Tokoname yaki

Is this a yixing pot?

At first glance it might be, but look closer

Maybe not?

The pot is a tokoname yaki, which are sort of the Japanese equivilent of Yixing pottery. They are widely used to make tea, and most of the time, the pottery comes in the shape of a typical Japanese kyusu, with a side handle rather than the back handle like this one. However, in the 19th century I believe some guy from China (IIRC he’s called Jin Shiheng) went to Japan and taught them how to make Yixing style pottery, and so nowadays there are pots that look like this — sort of Yixing like in their appearance.

The clay, as you can see, is a bit on the orange side of things. It’s very fine. The pot is thrown on a wheel, I think, rather than being molded like a Yixing pot would. In this sense, it sort of reminds me of Shantou pots from China, which are also of an orange colour clay and thrown on wheels.

This particular pot was extremely dirty (and thus extremely cheap), and after cleaning, I discovered that there’s a nasty crack at the tip of the spout. It’s still usable, but doesn’t pour very well. I bought it partly as an experiment to see the clay for myself, and to play around with it, eventually. There’s a Yamada Jozan (four generations of them now) who is the most famous of these potters who make such back-handled pots. Prices for those can be rather high because that line is basically designated as National Living Treasures in Japan… and I am personally not sure what the value in them may be, other than as art objects.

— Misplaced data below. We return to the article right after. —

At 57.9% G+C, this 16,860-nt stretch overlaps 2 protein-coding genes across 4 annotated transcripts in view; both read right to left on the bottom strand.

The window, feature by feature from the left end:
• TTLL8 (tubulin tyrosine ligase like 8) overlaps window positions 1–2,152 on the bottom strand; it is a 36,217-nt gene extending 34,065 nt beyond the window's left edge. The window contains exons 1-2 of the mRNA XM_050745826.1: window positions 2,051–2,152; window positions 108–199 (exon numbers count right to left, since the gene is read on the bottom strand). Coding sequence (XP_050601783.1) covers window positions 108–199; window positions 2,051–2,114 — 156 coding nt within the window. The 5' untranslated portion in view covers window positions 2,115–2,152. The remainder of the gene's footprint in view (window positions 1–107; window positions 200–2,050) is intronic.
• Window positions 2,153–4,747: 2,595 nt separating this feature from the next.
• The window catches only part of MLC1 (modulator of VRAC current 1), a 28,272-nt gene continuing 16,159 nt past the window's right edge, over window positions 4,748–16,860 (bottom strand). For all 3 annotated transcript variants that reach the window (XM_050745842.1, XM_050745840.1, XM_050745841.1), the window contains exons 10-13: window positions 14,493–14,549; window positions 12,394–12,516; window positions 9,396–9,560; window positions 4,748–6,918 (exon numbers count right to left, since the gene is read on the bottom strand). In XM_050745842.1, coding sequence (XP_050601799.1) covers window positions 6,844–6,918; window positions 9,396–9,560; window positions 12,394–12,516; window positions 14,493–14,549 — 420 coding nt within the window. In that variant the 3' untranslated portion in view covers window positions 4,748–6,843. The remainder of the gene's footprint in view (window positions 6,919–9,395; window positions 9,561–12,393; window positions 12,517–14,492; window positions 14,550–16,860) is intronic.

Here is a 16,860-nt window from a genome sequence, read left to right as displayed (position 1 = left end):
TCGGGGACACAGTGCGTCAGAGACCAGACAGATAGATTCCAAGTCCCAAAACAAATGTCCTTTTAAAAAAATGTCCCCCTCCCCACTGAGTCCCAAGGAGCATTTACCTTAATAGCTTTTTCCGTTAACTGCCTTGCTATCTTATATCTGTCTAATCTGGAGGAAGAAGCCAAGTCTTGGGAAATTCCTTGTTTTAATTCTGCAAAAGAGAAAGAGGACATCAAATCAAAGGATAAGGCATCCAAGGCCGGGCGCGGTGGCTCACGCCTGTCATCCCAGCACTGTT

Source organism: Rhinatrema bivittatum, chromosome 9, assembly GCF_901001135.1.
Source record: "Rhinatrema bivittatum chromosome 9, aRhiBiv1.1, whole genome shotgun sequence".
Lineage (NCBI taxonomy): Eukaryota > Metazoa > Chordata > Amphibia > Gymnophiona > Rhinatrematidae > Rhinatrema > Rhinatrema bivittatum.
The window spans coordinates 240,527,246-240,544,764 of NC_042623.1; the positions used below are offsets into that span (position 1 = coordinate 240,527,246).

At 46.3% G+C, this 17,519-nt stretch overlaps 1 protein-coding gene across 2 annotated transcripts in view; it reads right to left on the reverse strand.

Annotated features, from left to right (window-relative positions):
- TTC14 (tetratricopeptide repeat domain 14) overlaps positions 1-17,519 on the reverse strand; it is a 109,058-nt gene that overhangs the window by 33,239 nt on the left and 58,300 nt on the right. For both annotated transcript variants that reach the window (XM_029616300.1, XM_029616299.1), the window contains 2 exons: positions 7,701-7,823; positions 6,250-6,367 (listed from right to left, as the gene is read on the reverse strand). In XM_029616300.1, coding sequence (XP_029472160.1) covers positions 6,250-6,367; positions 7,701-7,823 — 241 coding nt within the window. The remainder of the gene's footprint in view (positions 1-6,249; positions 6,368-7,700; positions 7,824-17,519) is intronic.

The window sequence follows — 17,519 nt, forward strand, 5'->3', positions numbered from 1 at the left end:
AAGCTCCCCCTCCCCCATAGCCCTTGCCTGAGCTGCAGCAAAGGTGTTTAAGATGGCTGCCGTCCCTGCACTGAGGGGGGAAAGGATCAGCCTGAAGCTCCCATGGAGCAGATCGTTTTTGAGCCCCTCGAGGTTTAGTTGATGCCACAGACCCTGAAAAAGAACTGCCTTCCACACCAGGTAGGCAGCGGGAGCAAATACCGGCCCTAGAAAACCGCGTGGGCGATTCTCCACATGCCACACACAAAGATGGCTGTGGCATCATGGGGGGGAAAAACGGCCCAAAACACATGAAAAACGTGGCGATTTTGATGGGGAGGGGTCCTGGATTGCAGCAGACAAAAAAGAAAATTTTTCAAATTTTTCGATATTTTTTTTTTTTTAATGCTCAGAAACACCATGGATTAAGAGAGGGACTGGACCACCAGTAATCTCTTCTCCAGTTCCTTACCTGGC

Regardless, one more toy from Japan.


Comments

Tokoname yaki — 10 Comments

  1. @MarshalN – 

    Why wouldnt it be wise? If it’s unglazed, the clay body should be the same all the way through.

    I cant see the image at work to see how much needs to be ground, but potters grind stuff all the time.
    Take a look at the bottom of vases, cups, etc, and you’ll see that it’s pretty common practice.

  2. Mostly because the crack extends halfway down the spout. I’d have to ground about half of it off…. whereas right now it is only very slightly leaky. In any normal brewing circumstances (say a few seconds infusions) it won’t affect the tea at all. Whereas if I ground it down, it will reduce the capacity of the pot quite significantly.

    Thus grounding it down might not be the wisest choice.

  3. Hmm.. that’s a good reason.

    The horizontal water line… is deceptive.

    That’s why when they do shui pin’s it’s the top of the spout that is even with the collar, and not the bottom of the spout. You might think that it should leak until the liquid level is even with the bottom of the spout hole, but we know that it does not.

    The spout can be a bit lower than you’d think because surface tension tries to keep the liquid in.

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